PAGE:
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‘Major challenges’ in the Bay Area

San Francisco was once considered a “prime market” by hoteliers. Park’s portfolio includes 46 premium-branded hotels and resorts with more than 29,000 rooms across the U.S. — and its website specifically cites locations in the Bay Area, along with Boston, Miami and Los Angeles.

But now the REIT has ceased payments on its non-recourse CMBS (commercial mortgage-backed securities) loan, which is due to mature in November 2023, and it’s working “in good faith with the loan’s servicers to determine the most effective path forward.”

Baltimore described the decision to stop debt service payments as “very difficult, but necessary” — and “in the best interest for Park’s stockholders.”

He said the challenges San Francisco is facing are “both old and new.” For instance, the city has struggled with “record high office vacancy” due to remote work trends triggered by the pandemic.

Baltimore also raised “concerns over street conditions” — possibly alluding to the wave of crime (notably, theft and drug issues) that has already led to an exodus of major retailers from the city center.

Finally, he cited “weaker than expected” numbers of citywide convention events booked through 2027, which is anticipated to hurt local businesses and reduce demand “for the foreseeable future.”

Ultimately, Park’s CEO said the burden on the trust’s operating results was too high and “removing the loan and the hotels will substantially improve our balance sheet and operating metrics.”

If Park held onto the two hotels, it would likely have had to refinance its loan at a higher rate in the fall. This is because the Fed’s efforts to control inflation by hiking interest rates have made it more expensive for borrowers to finance or refinance commercial real estate — a trend that has also resulted in a precipitous drop in demand for properties.

A Reddit user alluded to the interest rate pain on a subreddit about Park’s exit, saying San Francisco “seemed like [a] house of cards waiting [to] collapse the second interest rates were at a non-zero level, especially after the lessons learned in 2008.”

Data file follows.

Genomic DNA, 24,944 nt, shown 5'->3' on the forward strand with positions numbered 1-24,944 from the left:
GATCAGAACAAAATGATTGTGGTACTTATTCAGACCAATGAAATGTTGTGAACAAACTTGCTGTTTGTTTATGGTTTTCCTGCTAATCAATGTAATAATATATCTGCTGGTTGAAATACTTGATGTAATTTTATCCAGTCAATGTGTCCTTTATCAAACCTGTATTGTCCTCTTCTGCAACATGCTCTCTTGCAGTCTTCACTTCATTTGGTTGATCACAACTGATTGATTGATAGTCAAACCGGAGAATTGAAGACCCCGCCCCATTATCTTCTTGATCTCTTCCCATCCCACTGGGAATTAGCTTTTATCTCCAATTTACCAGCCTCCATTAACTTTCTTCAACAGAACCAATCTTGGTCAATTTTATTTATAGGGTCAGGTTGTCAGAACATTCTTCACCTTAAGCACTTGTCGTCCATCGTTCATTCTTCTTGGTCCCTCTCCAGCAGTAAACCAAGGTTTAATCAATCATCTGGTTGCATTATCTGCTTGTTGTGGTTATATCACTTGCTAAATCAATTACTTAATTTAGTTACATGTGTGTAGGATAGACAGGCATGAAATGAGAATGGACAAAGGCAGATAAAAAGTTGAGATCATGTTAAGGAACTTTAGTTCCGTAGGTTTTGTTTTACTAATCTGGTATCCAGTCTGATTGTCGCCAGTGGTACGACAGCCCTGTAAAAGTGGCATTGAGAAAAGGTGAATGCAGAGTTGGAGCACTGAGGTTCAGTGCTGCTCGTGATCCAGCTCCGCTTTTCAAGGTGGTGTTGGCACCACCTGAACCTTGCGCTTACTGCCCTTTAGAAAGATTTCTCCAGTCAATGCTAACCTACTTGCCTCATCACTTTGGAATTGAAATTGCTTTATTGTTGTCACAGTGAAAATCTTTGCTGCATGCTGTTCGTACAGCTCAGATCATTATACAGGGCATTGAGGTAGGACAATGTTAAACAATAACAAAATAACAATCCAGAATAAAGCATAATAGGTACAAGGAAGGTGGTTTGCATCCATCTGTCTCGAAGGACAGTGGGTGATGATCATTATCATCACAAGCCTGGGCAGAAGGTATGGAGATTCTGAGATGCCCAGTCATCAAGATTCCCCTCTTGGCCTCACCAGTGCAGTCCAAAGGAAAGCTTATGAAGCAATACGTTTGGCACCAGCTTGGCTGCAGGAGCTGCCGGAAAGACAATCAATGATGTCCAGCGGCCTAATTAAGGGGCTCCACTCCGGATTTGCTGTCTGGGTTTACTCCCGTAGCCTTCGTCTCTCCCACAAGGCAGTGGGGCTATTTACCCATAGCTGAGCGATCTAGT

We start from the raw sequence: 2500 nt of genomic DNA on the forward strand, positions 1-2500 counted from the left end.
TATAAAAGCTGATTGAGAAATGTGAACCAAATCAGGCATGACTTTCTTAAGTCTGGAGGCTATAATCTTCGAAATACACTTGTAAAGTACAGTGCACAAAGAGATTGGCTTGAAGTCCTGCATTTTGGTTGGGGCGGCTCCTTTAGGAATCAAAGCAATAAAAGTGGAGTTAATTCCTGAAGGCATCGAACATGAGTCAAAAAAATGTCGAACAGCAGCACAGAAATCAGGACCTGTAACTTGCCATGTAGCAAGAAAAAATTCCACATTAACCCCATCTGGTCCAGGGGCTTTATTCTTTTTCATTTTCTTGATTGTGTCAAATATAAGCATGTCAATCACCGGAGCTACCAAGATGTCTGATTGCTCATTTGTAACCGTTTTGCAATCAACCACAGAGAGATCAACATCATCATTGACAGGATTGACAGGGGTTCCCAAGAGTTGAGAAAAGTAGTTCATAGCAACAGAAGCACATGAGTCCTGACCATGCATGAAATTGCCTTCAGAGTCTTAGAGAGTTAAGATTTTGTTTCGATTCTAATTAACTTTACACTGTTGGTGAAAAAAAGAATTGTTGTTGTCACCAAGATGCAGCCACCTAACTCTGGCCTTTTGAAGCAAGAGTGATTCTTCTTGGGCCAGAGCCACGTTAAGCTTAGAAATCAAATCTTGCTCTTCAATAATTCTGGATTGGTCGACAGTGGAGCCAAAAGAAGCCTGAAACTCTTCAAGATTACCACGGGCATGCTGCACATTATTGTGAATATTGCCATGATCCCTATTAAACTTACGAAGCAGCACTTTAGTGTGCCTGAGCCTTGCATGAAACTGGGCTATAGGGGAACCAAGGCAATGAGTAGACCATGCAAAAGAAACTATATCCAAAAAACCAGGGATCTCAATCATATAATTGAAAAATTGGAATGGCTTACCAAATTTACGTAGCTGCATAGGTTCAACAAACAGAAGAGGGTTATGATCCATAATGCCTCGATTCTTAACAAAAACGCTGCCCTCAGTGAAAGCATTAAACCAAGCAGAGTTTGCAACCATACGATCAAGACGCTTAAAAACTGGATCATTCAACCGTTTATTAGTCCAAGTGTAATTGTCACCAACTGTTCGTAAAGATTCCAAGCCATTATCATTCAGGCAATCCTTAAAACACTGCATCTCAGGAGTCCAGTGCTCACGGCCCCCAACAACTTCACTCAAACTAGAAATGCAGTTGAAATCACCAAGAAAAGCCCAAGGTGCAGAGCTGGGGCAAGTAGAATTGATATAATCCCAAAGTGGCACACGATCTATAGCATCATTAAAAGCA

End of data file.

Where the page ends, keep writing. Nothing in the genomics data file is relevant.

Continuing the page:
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What does this mean for real estate investors?

San Francisco’s commercial real estate troubles are representative of a bigger picture. There are similar — but perhaps less acute — problems happening in major metropolitan hubs across the country, causing headaches for commercial real estate investors.

For instance, the rise in remote and hybrid work during and after the COVID-19 pandemic led to less demand for office space in New York City, causing the value of all New York office properties to drop by $28.6 billion in 2022, according to a report by New York’s Office of the State Comptroller.

What it boils down to is a sector that’s deep in the red for various reasons — with a $1.5 trillion wall of mortgage debt that comes due for repayment before the end of 2025 — and not much obvious light on the horizon.

In recent months, investing experts — including Elon Musk — have sounded the alarm about a potential market crash.

Rich Dad Poor Dad author Robert Kiyosaki went so far as to declare the U.S. is facing the “greatest real estate crash ever,” in a tweet on June 7.

“2008 was the GFC [global financial crisis]. 2023 will make 2008 GFC look like nothing,” the investment guru wrote. “In 2019, office towers in San Francisco were hot. In 2023, [the] same buildings have lost 70% of value.”

Likewise, real estate investing expert Patrick Carroll said the commercial real estate market is tumbling toward a crash that could be as devastating as the 2008 crisis.

“The party’s over, unfortunately,” he said. “The office market’s going to be destroyed, hotels are going to be destroyed — it’s going to be ugly.”

The only (relatively) safe bet in the sector, according to Carroll, is residential real estate, which has managed to maintain its strong fundamentals through the economic turmoil of recent years.

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Bethan Moorcraft is a reporter for Moneywise with experience in news editing and business reporting across international markets.


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